On the other hand, there was "a certain stagnation" in efforts to solve the conflict in the Democratic Republic of Congo, about which Ajello expressed "serious concern."
Ajello spoke to the Mozambican news agency before leaving for the Tanzanian city of Arusha, where he will take part in another meeting on Burundi between the "facilitators", and delegations of the various Burundian political parties.
"We shall discuss various problems, and I'm sure that a certain amount of progress will be made," he said.
In Burundi, "the process is under way, and we're very optimistic", he added. "There are many problems that have to be solved, but the presence of the new facilitator, the former South African president, Nelson Mandela, is a factor of very strong encouragement."
But in the Great Lakes region as a whole, Ajello cited the Democratic Republic of Congo as the big problem.
"There's a cease-fire agreement, but it's not being respected," he said.
Ajello noted that the failure to comply with the cease-fire was delaying the dispatch of a UN peacekeeping force.
"The situation is deteriorating in Congo," he added. "We have to discuss this matter seriously to see what should be done."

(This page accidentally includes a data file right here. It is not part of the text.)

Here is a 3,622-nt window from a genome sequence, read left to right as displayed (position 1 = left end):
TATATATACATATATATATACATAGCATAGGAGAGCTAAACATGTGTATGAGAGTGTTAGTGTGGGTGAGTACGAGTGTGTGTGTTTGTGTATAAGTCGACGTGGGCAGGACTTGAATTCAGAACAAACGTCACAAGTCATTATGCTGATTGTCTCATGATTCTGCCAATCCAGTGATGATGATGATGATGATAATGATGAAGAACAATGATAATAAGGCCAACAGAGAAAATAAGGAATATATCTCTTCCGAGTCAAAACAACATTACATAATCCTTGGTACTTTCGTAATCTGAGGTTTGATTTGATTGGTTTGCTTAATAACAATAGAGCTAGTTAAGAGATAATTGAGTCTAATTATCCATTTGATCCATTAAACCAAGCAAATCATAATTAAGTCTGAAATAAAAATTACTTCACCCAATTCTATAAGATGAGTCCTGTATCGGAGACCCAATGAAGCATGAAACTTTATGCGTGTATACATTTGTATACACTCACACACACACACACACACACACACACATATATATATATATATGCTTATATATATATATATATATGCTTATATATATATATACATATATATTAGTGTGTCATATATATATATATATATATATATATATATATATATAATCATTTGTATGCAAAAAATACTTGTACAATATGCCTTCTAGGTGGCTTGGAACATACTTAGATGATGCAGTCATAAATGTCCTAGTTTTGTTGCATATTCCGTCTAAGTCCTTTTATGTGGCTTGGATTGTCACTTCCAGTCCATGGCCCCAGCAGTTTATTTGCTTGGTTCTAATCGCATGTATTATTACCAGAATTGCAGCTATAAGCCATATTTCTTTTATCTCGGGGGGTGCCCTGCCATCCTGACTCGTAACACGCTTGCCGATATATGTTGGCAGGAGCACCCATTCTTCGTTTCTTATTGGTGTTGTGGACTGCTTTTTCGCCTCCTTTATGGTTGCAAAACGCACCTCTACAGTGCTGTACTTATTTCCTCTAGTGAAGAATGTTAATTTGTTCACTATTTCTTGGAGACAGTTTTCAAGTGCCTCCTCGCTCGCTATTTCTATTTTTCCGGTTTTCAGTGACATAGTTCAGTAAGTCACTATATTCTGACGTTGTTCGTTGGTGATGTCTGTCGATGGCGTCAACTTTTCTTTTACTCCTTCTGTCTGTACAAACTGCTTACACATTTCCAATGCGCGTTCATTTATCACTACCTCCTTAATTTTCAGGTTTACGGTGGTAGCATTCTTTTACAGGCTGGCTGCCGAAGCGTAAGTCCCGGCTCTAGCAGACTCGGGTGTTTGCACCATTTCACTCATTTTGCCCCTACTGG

Ajello said he believes that the most opportune moment to discuss the Congolese conflict would be the Europe-Africa summit due to be held in Cairo from 3-4 April.
Conflict resolution will be one of the main themes of the summit.
Ajello was the UN Special Representative to Mozambique during the implementation of the 1992 peace agreement.
He said that Mozambique, with its experience of a successful peace-keeping mission, could contribute in finding a solution to the conflicts in central African region in two crucial areas.
One is the issue of granting amnesty for crimes committed during the conflict.
Mandela raised the question of an amnesty at the last meeting on Burundi in Arusha, which was a key part of the peace agreement of the Mozambican peace process.
The second issue was that of demobilisation and the integration into society of the demobilised fighters, which Ajello believed had been extremely successful in Mozambique.
"We hope we can use this experience to help solve the problems of the Congo and Burundi," he said.
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